Early works:
The process of leaving the conventions of calligraphic forms to create free shapes

Toko Shinoda began her career as a calligrapher. Sensing her own view of the universe in calligraphic forms, she set about acquiring the ability to construct space, time, and movement. Concentrating on her calligraphy conversely led her to move away from the confinement of calligraphic forms, setting off on an adventure without the constraint of tradition.

Sumi, 1955
Nabeya Bi-tech Kaisha
Etude, 1954
Nabeya Bi-tech Kaisha

Establishing an approach to abstract expression:
Powerful and robust visual art

After spending time in the US from 1956 to 1958, Shinoda arrived at a purity of abstract expression in taut compositions of thick lines and planes. This established the powerful and robust visual art that characterises her distinctive style.

Celestial, 1960s
Nabeya Bi-tech Kaisha
Distant, c.1964
The Museum of Fine Arts, Gifu

Adding depth:
Developing profound expression through works in series

Shinoda described abstract expression as appearing unconstrained, but actually having strong internal constraints. She realised that abstraction had the risk of lapsing into a simply disordered and empty format. Shinoda creates works in series to thoroughly explore a single formal motif, an approach that probably derives from this realisation and demonstrates her commitment to addressing it. Examples of representative series and major works from the 1970s onwards are presented here.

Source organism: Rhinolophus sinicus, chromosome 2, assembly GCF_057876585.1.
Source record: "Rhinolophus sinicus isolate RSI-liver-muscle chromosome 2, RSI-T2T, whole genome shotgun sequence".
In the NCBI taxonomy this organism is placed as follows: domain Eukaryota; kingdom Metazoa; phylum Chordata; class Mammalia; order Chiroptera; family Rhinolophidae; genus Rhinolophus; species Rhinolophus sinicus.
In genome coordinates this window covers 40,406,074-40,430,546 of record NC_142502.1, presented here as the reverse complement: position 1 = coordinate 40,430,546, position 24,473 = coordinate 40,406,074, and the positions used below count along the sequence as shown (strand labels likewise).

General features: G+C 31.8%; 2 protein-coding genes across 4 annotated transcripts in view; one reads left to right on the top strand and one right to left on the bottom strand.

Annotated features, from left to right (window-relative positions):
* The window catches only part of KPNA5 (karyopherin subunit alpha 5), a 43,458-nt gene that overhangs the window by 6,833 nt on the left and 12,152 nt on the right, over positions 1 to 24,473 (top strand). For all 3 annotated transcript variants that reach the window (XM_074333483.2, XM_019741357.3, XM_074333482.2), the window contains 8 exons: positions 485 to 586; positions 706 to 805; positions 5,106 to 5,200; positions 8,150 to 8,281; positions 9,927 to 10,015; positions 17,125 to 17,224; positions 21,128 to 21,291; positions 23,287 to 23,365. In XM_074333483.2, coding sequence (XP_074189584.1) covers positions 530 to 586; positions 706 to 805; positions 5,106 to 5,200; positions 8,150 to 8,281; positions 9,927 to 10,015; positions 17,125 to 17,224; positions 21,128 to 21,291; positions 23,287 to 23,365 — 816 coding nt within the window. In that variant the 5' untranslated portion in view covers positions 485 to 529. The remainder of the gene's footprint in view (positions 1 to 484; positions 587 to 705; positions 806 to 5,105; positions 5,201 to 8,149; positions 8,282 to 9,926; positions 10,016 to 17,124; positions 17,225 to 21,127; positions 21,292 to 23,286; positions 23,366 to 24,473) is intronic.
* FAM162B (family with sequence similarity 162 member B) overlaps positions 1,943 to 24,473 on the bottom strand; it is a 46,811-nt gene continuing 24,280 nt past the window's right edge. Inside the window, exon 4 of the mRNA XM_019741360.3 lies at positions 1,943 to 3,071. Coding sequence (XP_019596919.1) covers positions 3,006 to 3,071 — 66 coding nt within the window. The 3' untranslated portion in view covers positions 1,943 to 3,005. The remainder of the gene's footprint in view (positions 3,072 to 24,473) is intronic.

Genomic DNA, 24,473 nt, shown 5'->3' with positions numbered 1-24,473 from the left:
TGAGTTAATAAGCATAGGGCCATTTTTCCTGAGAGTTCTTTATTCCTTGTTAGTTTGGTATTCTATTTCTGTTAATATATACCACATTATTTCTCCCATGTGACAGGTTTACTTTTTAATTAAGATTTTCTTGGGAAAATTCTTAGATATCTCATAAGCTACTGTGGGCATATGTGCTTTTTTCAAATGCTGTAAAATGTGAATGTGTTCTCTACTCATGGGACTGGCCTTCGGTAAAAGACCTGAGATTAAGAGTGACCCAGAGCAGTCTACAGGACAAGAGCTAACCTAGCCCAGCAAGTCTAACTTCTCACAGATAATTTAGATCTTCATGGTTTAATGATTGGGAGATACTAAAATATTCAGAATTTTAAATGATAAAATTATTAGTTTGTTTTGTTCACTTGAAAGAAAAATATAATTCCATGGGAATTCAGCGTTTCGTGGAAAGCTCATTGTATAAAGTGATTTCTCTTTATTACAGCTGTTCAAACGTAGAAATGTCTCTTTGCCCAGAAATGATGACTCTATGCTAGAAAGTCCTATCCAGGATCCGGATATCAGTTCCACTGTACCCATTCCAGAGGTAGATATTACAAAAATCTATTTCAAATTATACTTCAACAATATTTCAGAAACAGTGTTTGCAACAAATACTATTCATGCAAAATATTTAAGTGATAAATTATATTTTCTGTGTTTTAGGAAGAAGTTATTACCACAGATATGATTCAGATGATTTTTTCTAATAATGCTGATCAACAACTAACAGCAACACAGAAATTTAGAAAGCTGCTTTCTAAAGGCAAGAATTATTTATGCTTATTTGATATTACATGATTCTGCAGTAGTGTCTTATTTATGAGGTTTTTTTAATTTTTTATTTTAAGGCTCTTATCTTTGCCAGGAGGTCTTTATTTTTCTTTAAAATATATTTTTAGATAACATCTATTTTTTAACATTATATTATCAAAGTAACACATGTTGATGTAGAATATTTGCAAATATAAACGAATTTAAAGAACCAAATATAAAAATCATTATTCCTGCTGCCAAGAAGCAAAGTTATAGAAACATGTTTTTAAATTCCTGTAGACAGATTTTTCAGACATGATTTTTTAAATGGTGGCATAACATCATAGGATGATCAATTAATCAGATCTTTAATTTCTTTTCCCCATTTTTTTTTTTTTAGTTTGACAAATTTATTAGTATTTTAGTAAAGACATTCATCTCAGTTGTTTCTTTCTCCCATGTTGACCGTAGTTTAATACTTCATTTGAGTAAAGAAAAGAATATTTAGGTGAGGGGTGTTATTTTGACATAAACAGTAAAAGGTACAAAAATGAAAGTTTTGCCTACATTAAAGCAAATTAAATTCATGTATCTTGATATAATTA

Fête (Après),
Fête (Après),, 1986
The Museum of Fine Arts, Gifu
Solitary Journal,
Solitary Journal,, 1988
Gifu Collection of Modern Arts Foundation

Dialogue with architectural space:
Bringing genres together and working on architectural projects

The 1950s and 1960s were a time when artists were experimenting with integrating different genres to transform and rebuild the environment and the conditions under which we live. Shinoda actively collaborated with architects to produce mural calligraphy, murals, paintings for sliding panels, reliefs, and drop curtains for theatres.

Cherishing Sumi 1
Cherishing Sumi 1, 1991
The Museum of Fine Arts, Gifu
Cherishing Sumi 2
Cherishing Sumi 2, 1991
The Museum of Fine Arts, Gifu
Cherishing Sumi 3
Cherishing Sumi 3, 1991
The Museum of Fine Arts, Gifu
Cherishing Sumi 4
Cherishing Sumi 4, 1991
The Museum of Fine Arts, Gifu

Works of the highest order in later years:
Enriching the experience of artistic sensitivity

Shinoda sharpened by her senses and perception by observing familiar natural objects and the whole panoply of nature that she encountered in everyday life. These subjects inspired her work, ensuring that her later years remained productive and fulfilling. Shinoda often talked of works as coming from her heart. By “heart”, she seems to be not referring just to simple feelings, but to the synthesis of the sensations that have accumulated inside her from all the phenomena she has experienced, the overall result of the intermingled perceptions of her body and her senses, and the richness that they bring when all brought together. Shinoda’s works are a condensed expression of all the various aspects of the human experience of artistic sensitivity.

Mixed Emotions,
Mixed Emotions,, 2016
The Tolman Collection